You'll learn how the parallels between the Biblical story of the Flood and the version presented in the ancient Mesopotamian Epic of Gilgameshwere discovered in the late 19th century by a gifted amateur, a banknote engraver named George Smith. He had learned to read the Akkadian language of ancient Babylon and had volunteered to translate the cuneiform tablets being unearthed in Iraq and sent to the British Museum in London. It was there that Smith discovered the epic's Tablet XI and its account of the Flood.
And you'll learn about the extraordinary and difficult history of translating the Bible—which was originally written, of course, in Hebrew—into other languages.
Professor Rendsburg explains that the first translation of the Bible was a Greek translation produced in the 3rd century B.C.E. in Alexandria, Egypt. Known as the Septuagint, and abbreviated as "LXX," it enabled many Jews of the Diaspora (their dispersal into lands outside of Israel), who had lost fluency in their ancient language, to read and understand the Scriptures.
According to legend, the name of the translation derives from rounding off the number of Jewish scholars—six each from the original 12 tribes of Israel, for a total of 72—gathered in Alexandria by King Ptolemy II to provide the translation for the Great Library of Alexandria.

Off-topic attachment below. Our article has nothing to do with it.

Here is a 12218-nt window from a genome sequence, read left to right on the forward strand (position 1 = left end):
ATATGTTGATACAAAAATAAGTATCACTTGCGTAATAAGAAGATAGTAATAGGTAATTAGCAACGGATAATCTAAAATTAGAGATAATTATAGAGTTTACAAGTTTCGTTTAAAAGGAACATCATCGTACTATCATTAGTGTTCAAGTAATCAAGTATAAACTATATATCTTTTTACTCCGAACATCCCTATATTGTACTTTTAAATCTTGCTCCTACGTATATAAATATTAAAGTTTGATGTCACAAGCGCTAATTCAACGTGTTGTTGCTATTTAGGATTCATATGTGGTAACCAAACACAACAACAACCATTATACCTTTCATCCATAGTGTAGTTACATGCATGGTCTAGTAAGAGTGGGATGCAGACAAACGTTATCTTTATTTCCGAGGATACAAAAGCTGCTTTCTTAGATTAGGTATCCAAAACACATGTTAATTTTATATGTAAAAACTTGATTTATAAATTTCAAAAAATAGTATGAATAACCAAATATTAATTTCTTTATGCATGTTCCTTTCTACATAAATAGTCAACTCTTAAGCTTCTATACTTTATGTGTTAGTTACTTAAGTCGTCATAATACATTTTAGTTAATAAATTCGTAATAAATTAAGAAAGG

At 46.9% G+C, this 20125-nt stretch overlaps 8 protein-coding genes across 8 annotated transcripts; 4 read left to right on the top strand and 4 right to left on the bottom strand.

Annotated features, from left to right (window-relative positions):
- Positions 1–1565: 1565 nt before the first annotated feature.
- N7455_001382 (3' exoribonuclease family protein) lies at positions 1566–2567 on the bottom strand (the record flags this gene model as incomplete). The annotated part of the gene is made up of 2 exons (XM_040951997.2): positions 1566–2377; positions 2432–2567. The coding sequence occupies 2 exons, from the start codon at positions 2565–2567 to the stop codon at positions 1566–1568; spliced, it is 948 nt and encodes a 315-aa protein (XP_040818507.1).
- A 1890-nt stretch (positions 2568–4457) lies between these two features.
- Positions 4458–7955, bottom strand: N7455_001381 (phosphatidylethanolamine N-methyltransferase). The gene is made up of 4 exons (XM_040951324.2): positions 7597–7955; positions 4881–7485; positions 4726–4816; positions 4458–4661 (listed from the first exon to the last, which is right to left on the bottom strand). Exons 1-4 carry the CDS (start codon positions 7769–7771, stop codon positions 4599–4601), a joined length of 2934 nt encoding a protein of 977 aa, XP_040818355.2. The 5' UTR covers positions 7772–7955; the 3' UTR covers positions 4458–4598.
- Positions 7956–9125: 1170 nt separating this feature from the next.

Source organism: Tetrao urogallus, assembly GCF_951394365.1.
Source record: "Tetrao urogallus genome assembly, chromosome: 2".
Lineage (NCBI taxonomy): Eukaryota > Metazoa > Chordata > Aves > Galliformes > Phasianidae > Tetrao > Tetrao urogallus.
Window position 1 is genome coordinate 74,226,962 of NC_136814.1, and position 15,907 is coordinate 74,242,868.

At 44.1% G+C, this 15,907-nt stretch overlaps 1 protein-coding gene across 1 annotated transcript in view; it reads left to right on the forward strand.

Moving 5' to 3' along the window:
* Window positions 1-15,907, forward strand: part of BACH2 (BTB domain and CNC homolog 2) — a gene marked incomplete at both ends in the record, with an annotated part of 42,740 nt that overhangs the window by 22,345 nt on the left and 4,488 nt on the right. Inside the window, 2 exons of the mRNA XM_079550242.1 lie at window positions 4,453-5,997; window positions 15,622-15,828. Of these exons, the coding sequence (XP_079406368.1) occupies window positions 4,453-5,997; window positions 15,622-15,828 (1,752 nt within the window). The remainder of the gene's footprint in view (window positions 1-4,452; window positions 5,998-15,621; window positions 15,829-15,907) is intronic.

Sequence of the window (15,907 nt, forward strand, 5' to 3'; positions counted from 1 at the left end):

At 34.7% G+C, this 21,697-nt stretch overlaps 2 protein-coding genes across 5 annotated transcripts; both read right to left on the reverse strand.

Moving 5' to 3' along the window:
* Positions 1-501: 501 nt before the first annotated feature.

But other translation efforts did not go as smoothly.
Translating the Bible into English, for example, was opposed by the Church, which insisted on using only the Vulgate, or Latin translation, and forbade any translations into the vernacular. When Englishman John Wycliff produced such a forbidden translation in the 14th century, he was condemned by the Church and his books ordered burned. When another Englishman, William Tyndale, produced another English translation in the early part of the 16th century, he was condemned as a heretic by both the Catholic Church and the newly established Church of England and forced to flee to Germany. He was eventually captured by the authorities in Belgium and burned at the stake in 1536.
Yet even disturbing stories like this one never overshadow the impression left by the course's attention to the words of Genesis, which, even in translation, continually offer us fascinating glimpses of authorial mastery.
Thoughtful, engaging, and often deeply moving, The Book of Genesis offers a wonderful opportunity to experience this foundational work—not only of theology, but of literature —as never before. No matter how many times you may have read its lines, or the perspective from which you have approached them, you will almost certainly never experience them the same way again.